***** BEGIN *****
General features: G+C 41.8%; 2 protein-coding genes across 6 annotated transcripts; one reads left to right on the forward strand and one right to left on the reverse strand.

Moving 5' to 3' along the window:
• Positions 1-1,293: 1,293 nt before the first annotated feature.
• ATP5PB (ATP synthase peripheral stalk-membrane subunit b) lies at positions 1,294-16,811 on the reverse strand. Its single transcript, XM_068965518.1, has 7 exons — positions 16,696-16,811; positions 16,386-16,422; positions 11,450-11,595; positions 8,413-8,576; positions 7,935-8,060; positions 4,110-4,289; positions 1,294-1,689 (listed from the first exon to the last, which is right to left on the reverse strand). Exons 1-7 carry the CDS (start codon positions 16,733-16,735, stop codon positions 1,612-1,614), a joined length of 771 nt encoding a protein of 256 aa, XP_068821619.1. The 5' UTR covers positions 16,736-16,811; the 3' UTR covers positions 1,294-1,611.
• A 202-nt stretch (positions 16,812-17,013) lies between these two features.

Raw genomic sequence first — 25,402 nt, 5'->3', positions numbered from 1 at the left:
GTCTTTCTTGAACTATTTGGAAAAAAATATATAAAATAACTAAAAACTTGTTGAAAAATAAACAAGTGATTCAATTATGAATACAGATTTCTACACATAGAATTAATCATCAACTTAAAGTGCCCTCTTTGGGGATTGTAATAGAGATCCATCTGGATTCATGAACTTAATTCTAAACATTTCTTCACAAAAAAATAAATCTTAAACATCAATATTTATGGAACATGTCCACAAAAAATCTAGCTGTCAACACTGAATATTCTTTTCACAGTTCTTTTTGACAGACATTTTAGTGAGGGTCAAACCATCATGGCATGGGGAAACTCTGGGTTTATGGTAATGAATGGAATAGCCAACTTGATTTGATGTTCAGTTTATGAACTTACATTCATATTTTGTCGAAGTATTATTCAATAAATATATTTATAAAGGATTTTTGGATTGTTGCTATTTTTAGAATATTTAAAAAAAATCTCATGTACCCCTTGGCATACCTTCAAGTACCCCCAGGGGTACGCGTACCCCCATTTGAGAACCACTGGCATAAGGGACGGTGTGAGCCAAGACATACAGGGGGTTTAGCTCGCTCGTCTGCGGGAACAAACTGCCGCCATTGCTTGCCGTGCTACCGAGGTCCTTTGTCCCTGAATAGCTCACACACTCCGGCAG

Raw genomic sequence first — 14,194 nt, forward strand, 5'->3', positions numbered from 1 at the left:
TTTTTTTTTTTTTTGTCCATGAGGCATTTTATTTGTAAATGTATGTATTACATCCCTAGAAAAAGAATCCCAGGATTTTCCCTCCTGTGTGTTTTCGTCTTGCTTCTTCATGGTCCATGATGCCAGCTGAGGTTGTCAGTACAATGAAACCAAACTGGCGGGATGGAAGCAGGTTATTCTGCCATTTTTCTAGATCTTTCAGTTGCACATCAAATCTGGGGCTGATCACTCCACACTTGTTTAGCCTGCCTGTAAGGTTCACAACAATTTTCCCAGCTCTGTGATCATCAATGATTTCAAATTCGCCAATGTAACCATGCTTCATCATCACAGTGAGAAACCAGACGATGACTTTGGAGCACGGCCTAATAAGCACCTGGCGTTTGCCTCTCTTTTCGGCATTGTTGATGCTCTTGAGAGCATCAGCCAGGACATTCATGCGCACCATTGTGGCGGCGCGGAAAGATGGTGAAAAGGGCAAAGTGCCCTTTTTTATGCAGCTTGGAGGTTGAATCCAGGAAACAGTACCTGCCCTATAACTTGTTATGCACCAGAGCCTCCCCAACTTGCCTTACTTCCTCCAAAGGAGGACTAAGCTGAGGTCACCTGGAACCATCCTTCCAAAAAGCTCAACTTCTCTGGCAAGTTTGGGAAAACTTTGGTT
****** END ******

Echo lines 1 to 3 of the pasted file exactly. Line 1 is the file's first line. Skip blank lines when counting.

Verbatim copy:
General features: G+C 41.8%; 2 protein-coding genes across 6 annotated transcripts; one reads left to right on the forward strand and one right to left on the reverse strand.

Moving 5' to 3' along the window:
• Positions 1-1,293: 1,293 nt before the first annotated feature.